In Wisconsin, temporary total disability benefits or TTD benefits are payable when an employee is within his or her healing period from a work-related injury and unable to work. There must be a doctor excuse stating the employee cannot work at all due to the injury or has work related restrictions, which the employer cannot accommodate. There is no limit on the time an employee can receive temporary disability benefits, we have seen cases go on for years as a result of successive surgeries and rehabilitation.

If the healing period conditions are met, the injured employee is eligible for TTD benefits even if he or she is unable to work because of an unrelated condition as well. For example, in Brakebush Bros. v. LIRC, 210 Wis. 2d 623 , 563 N.W.2d 512 (1997), the supreme court held that an employee who was terminated for other reasons did not lose eligibility for temporary disability benefits, reasoning the injury, not the termination, was the cause of the wage loss. Inability to work because of incarceration has been held to prohibit TTD. On the other hand, termination for poor performance does not forfeit disability benefits.

By statute, the case law rule of Brakebush has been modified stating that temporary disability benefits may be reduced or suspended if the employee, without reasonable cause, refuses a good-faith offer of employment within the employee’s physical and mental limitations. Wis. Stat. Sec. 102.43(9)(a). Also TTD can be stopped for and employee charged with alleged commission of a crime “substantially related to that employment.” Wis. Stat. Sec. 102.43(9)(b). Finally, TTD may be withheld for job suspension or termination because of an employee’s violation of an employer’s written and regularly enforced drug policy. The drug use must have occurred during the period when the employee was otherwise able to return to restricted work. Wis. Stat. Sec. 102.43(9)(c).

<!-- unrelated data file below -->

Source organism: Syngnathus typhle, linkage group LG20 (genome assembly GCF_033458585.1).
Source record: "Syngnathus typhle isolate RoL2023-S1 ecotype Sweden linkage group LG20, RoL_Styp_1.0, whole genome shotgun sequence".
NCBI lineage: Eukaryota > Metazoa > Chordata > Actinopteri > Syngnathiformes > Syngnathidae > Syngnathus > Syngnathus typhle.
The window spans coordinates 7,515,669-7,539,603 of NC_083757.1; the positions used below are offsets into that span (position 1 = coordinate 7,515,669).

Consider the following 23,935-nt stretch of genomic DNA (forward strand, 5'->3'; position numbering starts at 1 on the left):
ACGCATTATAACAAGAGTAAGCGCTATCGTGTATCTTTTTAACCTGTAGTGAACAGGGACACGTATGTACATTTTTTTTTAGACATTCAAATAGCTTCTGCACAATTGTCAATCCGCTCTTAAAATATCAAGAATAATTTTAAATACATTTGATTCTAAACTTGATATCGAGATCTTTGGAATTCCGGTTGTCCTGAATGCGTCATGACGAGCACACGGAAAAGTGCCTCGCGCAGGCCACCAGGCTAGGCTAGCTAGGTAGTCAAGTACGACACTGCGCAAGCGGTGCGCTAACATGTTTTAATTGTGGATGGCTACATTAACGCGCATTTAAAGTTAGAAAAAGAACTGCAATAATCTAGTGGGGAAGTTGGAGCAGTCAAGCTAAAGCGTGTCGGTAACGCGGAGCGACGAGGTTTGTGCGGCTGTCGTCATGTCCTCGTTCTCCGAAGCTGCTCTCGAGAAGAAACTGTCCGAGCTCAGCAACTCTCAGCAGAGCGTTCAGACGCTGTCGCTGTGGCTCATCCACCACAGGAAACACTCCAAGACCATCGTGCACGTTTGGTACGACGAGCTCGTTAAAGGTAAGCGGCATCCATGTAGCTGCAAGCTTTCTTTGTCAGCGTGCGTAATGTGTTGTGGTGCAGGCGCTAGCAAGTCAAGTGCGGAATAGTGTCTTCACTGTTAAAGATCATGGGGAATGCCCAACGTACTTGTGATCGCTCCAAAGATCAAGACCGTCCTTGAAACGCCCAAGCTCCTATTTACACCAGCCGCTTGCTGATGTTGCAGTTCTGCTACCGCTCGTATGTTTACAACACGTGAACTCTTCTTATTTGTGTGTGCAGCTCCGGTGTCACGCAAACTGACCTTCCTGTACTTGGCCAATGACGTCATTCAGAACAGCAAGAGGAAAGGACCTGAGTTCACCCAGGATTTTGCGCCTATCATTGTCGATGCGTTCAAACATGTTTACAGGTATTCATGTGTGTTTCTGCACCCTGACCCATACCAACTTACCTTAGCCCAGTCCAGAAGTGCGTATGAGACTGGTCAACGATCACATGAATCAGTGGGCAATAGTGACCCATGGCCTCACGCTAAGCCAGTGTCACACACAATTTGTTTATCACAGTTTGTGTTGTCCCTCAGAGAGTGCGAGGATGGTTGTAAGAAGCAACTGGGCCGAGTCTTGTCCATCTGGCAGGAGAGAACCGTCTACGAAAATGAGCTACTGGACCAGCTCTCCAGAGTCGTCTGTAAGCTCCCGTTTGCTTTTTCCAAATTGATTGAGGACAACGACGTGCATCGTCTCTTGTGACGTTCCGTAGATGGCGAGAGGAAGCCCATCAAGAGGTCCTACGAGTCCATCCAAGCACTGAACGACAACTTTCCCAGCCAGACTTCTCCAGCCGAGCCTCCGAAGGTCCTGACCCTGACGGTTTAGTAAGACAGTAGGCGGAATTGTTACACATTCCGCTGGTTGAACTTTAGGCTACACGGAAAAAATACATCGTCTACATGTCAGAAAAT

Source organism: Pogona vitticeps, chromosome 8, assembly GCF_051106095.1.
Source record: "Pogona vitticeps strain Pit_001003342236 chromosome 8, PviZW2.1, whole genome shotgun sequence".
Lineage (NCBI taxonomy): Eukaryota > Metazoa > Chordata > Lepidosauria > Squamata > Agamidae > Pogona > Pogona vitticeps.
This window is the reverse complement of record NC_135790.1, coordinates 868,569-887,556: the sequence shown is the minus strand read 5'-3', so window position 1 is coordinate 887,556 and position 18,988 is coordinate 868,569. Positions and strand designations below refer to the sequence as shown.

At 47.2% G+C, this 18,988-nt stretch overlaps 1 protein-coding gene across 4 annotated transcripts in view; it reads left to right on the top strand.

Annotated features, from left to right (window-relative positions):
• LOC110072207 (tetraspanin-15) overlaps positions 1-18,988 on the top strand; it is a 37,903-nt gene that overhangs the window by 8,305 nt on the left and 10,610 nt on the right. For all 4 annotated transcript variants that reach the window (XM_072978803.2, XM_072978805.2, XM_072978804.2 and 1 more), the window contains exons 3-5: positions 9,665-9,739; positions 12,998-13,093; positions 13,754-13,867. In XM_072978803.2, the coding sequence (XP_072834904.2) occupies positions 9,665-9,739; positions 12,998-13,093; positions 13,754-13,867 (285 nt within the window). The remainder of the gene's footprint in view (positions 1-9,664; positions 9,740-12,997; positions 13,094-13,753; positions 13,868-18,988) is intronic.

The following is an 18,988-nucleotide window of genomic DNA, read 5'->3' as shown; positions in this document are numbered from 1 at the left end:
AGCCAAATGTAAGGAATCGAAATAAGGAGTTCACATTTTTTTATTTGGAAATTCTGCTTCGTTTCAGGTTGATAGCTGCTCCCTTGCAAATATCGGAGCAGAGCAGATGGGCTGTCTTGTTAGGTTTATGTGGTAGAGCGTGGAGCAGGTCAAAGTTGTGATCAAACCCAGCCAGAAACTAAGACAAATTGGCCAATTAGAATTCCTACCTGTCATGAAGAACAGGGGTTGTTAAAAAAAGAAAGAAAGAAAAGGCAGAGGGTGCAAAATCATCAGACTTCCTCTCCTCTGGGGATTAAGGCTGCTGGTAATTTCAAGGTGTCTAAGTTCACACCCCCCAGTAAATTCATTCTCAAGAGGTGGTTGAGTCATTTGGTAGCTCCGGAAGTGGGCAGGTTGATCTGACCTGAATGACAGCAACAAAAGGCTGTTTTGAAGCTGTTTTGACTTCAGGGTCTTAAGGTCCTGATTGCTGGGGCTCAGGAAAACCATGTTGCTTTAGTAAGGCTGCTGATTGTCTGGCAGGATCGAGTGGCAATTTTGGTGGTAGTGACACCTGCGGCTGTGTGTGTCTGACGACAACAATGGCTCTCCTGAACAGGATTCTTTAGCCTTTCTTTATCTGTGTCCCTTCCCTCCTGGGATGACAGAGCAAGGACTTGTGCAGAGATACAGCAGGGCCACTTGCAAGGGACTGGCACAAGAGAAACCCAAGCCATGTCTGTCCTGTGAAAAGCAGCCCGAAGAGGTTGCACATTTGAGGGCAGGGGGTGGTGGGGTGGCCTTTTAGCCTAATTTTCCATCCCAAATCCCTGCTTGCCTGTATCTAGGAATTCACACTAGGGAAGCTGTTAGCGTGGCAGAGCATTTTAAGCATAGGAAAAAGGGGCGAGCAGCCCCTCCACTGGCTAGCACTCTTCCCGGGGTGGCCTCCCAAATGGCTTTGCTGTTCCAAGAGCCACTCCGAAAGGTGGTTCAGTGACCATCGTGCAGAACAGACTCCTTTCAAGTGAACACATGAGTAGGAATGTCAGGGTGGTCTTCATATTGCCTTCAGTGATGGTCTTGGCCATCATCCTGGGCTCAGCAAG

As of March 2, 2016, TTD benefits stop if the employee is suspended or terminated due to certain misconduct or substantial fault as defined in Wis. Stats. Sec. 108.04. Wis. Stats. Sec 102.43 (9)(e).

There is a three day waiting period, but it only applies in cases where the employee is not disabled for seven calendar days. So if a worker were to miss four days, he’d be paid for one. But if he is unavailable for at least seven calendar days, then he is paid for them all. Wis. Stats. Sec. 102.43.

McCormick Law Office workers compensation attorneys in Milwaukee, Wisconsin helps injured workers obtain TTD benefits in appropriate cases, generally where temporary disability benefits are sought in addition to significant PPD or loss of earning capacity benefits.